Donald Trump’s “America first” inaugural speech found strange echoes in Australia this week.
After the newly sworn-in president had pissed on his government’s chips by killing off the Trans-Pacific Partnership, Scott Morrison promised to pursue an “Australia first” economic policy.
It was difficult to tell how his prescriptions differed from the longstanding orthodoxies held by both major parties in recent decades – the treasurer mentioned more trade deals, more access to Asian markets, and even floated a TPP without the US.
The listener was left to conclude that the phrase “Australia first” was not about any substantive change in policy. Dominic Kelly, who is working on a PhD on the Australian right’s intellectual infrastructure of thinktanks and advocacy groups, succinctly offers one interpretation of this: “Given that Morrison is a total believer in free markets, it’s opportunism.”
But its opportunism of a particular kind. Given the moment in which we find ourselves, his parroting of Trump seemed like an attempt to demonstrate the treasurer’s attunement to the succession of populist uproars that have consumed Australia’s oldest allies.
The phrase not only conjures up the name of Graeme Campbell’s late 90s quasi-Hansonist political party (and other, even more unsavoury antecedents. It also encapsulates a certain narrow and xenophobic political mood, nurtured by talkback radio and News Corp tabloids, or wherever dissatisfaction has curdled into bigoted hostility.
While Morrison was a hardline immigration minister, he was able to surf the waves of Australia firstism. But in the mouth of an orthodox, overwhelmed treasurer in a floundering government, it sounds more like a superstitious incantation to keep the populist plague at bay.
More immediately, it seemed like an attempt to fend off the only plausible local vectors of a Trumpian insurgency, One Nation, with some empty, dog-whistling lip service to nativism and economic isolationism.
It’s not clear that this fear of One Nation and its voters is moored in reality. Also, Australia’s national political institutions and culture militate against a Brexit- or Trump-style catastrophe. But the continuity of these two foreign events with the slight return of Hansonism has become a part of pundit-class common sense and a piece of leverage for the Liberal hard right. Where those groups go, senior Liberal politicians and their retinues are all too likely to follow.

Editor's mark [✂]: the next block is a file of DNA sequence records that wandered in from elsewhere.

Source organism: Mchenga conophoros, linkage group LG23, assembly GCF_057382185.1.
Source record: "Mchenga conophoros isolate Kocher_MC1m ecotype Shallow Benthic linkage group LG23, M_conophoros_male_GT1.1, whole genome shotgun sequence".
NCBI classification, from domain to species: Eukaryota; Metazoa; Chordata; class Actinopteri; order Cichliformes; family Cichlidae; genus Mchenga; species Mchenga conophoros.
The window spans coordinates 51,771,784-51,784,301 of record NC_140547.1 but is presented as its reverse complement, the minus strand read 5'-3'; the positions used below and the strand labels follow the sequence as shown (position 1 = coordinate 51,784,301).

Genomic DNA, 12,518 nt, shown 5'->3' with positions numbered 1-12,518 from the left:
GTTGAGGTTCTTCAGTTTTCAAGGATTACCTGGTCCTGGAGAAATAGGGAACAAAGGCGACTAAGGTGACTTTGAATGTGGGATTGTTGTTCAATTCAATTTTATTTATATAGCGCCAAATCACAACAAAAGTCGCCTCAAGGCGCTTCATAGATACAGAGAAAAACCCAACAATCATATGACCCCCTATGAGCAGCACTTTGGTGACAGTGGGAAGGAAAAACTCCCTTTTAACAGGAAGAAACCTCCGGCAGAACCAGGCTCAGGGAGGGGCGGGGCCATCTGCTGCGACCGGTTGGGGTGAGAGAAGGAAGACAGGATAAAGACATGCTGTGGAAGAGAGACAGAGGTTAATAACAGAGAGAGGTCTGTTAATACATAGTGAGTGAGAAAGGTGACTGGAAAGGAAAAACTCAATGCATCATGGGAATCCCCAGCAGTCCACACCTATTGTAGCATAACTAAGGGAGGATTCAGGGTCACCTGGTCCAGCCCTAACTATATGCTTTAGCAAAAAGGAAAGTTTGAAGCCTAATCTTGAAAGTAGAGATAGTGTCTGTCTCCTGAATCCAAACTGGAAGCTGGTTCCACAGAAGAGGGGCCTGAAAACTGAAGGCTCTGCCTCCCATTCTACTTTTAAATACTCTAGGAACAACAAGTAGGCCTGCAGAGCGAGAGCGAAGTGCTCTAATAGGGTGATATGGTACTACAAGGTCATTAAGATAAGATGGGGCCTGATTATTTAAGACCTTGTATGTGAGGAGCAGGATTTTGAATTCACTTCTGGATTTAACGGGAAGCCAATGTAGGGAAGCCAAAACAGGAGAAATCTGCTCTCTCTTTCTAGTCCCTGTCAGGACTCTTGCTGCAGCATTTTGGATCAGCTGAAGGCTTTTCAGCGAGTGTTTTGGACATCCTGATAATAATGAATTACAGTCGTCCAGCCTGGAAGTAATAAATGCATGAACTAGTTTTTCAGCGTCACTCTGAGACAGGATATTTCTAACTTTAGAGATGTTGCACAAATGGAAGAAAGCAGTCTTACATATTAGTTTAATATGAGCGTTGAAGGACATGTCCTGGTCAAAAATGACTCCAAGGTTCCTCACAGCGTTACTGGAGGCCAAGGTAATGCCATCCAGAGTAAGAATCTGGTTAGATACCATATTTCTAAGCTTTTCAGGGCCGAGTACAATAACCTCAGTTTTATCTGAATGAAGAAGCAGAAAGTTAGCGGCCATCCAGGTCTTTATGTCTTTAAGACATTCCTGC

As Henry Sherrell puts it in an excellent essay, though: “Grouping them together is dangerous, misplaced and bestows an additional sense of undeserved legitimacy on Hanson. It’s also wrong.”
Everything from compulsory voting, to Pauline Hanson’s persistently low national support, to the reliable political implosion of every successive version of One Nation since the 1990s makes it more likely than not that Hansonism will remain relatively marginal in its national electoral position. (The states – especially Queensland – are another matter.)
Hanson will only have real national power to the extent that the major parties give it to her. Her ideas will only be transformative to the extent that the larger parties accede to them.
Which is just one reason why it’s so unfortunate that Bill Shorten reached for “Australia first” in the days after Trump’s election. Back in November he was using it to brand a policy of putting tighter restrictions on skilled migration. This sounded authentic enough as a concession to rightwing populism that Hanson moved to claim credit for Labor adopting it.
The clear danger is that the rhetoric of “Australia first” further entrenches the idea that anything not immediately recognisable as Australian is construed as a competitor, or a threat. It hardly seems possible that we could go further down the path that led to Australia’s cruel, irrational, and bipartisan asylum seeker policies but things can always get worse. And the worst of it is that we can get there through carelessness, ignorance or cowardice as quickly as we can by design.
As Kelly puts it: “My instinct would be to say that it’s just picking up on the populist wave and not thinking too hard about history. In general I don’t think politicians think about history too much.”
In what seems like a moment of rightwing populist ascendancy, using their language is the path of least resistance.
“They’re steering clear of confronting Hansonism and talking about economics in a populist way.”
The difficulty is that all this shadow boxing may be what leads us into darkness.
Jason Wilson is an Australian-born writer living in Portland, Oregon.